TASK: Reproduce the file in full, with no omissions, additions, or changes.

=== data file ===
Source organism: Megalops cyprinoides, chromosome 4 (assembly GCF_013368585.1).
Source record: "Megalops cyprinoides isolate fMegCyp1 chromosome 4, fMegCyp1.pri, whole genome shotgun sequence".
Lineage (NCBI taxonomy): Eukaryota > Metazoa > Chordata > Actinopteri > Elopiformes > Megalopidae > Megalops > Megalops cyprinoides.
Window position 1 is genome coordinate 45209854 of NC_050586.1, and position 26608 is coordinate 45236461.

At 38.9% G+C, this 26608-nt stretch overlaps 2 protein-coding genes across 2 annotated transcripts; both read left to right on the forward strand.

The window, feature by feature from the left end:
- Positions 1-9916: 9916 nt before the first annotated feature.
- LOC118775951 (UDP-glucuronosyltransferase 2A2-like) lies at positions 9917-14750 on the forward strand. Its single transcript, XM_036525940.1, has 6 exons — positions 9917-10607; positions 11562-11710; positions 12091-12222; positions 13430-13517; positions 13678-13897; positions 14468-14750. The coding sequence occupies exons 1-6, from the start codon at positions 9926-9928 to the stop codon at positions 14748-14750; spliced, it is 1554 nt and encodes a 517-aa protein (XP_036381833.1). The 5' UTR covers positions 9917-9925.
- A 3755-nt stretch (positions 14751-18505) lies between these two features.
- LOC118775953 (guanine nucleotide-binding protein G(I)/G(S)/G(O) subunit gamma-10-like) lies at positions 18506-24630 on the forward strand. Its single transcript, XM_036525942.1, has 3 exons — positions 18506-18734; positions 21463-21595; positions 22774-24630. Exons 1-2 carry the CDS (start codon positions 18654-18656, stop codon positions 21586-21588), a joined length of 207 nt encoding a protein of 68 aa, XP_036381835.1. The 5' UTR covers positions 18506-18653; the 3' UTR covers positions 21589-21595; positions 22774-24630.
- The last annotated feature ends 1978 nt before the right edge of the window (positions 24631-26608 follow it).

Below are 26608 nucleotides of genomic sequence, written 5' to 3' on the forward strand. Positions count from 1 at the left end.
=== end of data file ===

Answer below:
Source organism: Megalops cyprinoides, chromosome 4 (assembly GCF_013368585.1).
Source record: "Megalops cyprinoides isolate fMegCyp1 chromosome 4, fMegCyp1.pri, whole genome shotgun sequence".
Lineage (NCBI taxonomy): Eukaryota > Metazoa > Chordata > Actinopteri > Elopiformes > Megalopidae > Megalops > Megalops cyprinoides.
Window position 1 is genome coordinate 45209854 of NC_050586.1, and position 26608 is coordinate 45236461.

At 38.9% G+C, this 26608-nt stretch overlaps 2 protein-coding genes across 2 annotated transcripts; both read left to right on the forward strand.

The window, feature by feature from the left end:
- Positions 1-9916: 9916 nt before the first annotated feature.
- LOC118775951 (UDP-glucuronosyltransferase 2A2-like) lies at positions 9917-14750 on the forward strand. Its single transcript, XM_036525940.1, has 6 exons — positions 9917-10607; positions 11562-11710; positions 12091-12222; positions 13430-13517; positions 13678-13897; positions 14468-14750. The coding sequence occupies exons 1-6, from the start codon at positions 9926-9928 to the stop codon at positions 14748-14750; spliced, it is 1554 nt and encodes a 517-aa protein (XP_036381833.1). The 5' UTR covers positions 9917-9925.
- A 3755-nt stretch (positions 14751-18505) lies between these two features.
- LOC118775953 (guanine nucleotide-binding protein G(I)/G(S)/G(O) subunit gamma-10-like) lies at positions 18506-24630 on the forward strand. Its single transcript, XM_036525942.1, has 3 exons — positions 18506-18734; positions 21463-21595; positions 22774-24630. Exons 1-2 carry the CDS (start codon positions 18654-18656, stop codon positions 21586-21588), a joined length of 207 nt encoding a protein of 68 aa, XP_036381835.1. The 5' UTR covers positions 18506-18653; the 3' UTR covers positions 21589-21595; positions 22774-24630.
- The last annotated feature ends 1978 nt before the right edge of the window (positions 24631-26608 follow it).

Below are 26608 nucleotides of genomic sequence, written 5' to 3' on the forward strand. Positions count from 1 at the left end.